Study Design. A literature-based review of approach-related morbidity and a conjectural analysis of potential complications of disc arthroplasty based on experience with total joint arthroplasty. Objective. To describe predictable complications of disc arthroplasty and possible strategies for minimizing or treating these complications. Summary of Background Data. There is a significant experience with anterior approach-related morbidity in spinal surgery. There is also extensive experience with extremity total joint arthroplasty. The combination of these experiences should predict certain occurrences that will occur with the advent of disc arthroplasty in the spine. Methods. Review of the medical literature associated with anterior approach to the lumbar spine for spinal fusion was done. Sequential steps for performance of disc arthroplasty and possible problems with each step were evaluated and possible complications identified. Parallel experience in total joint arthroplasty was reviewed for possible predictive experience. Results. There are definable approach-related morbidities that will occur, regardless of prosthesis design and implantation technique. Prosthesis design involves a series of tradeoffs for risks and benefits. Revisions are inevitable; rate of revision and time to revision remain to be determined. Conclusions. Disc arthroplasty will offer benefits over current fusion techniques. It will come at a cost and certain complications are entirely predictable. There will be deaths from the procedure, due to thromboembolic phenomenon or due to uncontrollable hemorrhage from irreparable vascular injury, especially on repeat operations. There will be prostheses that dislodge. There will be infections that require device removal, a very high-risk procedure. There will be a deterioration of results in the hands of the general medical community as opposed to the hands of the initial investigators, a learning curve if you will. The access surgeon will be critical to minimizing morbidity. Design considerations compete with anatomic constraints. Material choices all have pros and cons. Spine surgeons as a whole are excited about this opportunity, but we must be diligent to minimize these predictable adverse events to make the risk benefit profile the best that it can be for our patients.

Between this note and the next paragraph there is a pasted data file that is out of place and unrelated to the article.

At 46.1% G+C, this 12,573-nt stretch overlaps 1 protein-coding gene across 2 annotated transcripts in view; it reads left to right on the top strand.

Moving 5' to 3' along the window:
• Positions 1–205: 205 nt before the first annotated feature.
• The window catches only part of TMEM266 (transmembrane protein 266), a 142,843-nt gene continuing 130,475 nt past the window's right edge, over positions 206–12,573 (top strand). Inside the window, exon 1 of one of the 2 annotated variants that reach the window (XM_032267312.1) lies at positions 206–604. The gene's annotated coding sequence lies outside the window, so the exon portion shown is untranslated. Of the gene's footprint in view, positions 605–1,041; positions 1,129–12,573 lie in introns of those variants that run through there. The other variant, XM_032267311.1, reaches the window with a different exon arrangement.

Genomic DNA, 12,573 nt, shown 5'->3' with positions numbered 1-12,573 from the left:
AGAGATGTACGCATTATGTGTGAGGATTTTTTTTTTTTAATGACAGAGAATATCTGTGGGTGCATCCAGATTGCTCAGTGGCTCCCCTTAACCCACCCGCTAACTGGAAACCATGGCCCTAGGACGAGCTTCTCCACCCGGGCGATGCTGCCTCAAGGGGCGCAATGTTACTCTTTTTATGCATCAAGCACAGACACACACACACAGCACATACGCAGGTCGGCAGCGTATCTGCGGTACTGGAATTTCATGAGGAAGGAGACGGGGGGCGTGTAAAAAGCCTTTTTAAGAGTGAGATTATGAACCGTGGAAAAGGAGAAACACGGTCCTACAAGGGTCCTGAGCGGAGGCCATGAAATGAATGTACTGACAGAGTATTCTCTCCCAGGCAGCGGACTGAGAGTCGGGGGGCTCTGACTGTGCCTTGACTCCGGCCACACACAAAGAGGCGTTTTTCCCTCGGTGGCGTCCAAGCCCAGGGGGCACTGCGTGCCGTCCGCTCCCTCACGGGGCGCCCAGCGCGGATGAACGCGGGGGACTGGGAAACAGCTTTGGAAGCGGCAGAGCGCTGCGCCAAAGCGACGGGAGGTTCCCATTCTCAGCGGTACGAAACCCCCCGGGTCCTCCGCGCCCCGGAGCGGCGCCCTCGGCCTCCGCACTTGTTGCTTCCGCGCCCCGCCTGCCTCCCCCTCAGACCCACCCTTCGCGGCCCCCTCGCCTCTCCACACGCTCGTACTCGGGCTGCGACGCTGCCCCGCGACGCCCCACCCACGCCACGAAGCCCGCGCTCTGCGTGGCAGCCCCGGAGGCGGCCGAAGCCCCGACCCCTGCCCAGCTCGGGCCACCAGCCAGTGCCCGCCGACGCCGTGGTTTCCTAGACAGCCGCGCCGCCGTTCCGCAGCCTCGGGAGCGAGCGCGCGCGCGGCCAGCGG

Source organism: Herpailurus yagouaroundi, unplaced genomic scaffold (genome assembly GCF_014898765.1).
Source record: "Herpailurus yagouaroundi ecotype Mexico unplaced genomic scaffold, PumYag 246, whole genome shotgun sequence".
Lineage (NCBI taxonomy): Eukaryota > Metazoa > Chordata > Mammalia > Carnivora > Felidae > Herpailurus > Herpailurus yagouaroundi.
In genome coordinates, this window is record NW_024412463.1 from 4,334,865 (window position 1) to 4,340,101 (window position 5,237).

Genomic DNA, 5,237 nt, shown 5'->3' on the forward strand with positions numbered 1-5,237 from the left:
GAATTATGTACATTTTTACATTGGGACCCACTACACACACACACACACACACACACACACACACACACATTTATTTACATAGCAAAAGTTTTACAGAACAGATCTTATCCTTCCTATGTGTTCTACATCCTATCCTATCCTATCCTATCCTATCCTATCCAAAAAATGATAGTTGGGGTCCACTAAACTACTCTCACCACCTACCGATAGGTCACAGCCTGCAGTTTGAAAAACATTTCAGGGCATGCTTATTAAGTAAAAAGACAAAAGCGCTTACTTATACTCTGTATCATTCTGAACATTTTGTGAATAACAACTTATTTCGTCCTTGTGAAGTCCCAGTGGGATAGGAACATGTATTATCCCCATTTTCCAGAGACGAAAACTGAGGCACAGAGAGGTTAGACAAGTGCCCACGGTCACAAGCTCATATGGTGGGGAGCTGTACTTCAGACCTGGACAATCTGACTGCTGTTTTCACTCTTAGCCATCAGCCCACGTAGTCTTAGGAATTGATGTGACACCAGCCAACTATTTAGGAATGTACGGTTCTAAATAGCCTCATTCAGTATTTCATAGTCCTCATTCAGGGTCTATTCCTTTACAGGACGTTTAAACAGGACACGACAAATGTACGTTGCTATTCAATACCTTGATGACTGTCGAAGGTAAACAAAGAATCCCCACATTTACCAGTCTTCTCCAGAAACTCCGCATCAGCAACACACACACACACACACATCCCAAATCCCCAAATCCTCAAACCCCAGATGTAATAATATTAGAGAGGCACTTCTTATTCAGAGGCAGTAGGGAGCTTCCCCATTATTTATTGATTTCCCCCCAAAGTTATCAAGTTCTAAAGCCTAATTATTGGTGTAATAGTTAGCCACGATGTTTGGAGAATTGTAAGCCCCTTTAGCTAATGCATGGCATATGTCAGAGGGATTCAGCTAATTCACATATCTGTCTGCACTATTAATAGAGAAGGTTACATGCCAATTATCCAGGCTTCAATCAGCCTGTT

|Original language||English (US)|
|Issue number||20 SUPPL.|
|State||Published - Oct 15 2003|
- Anterior approach
- Disc arthroplasty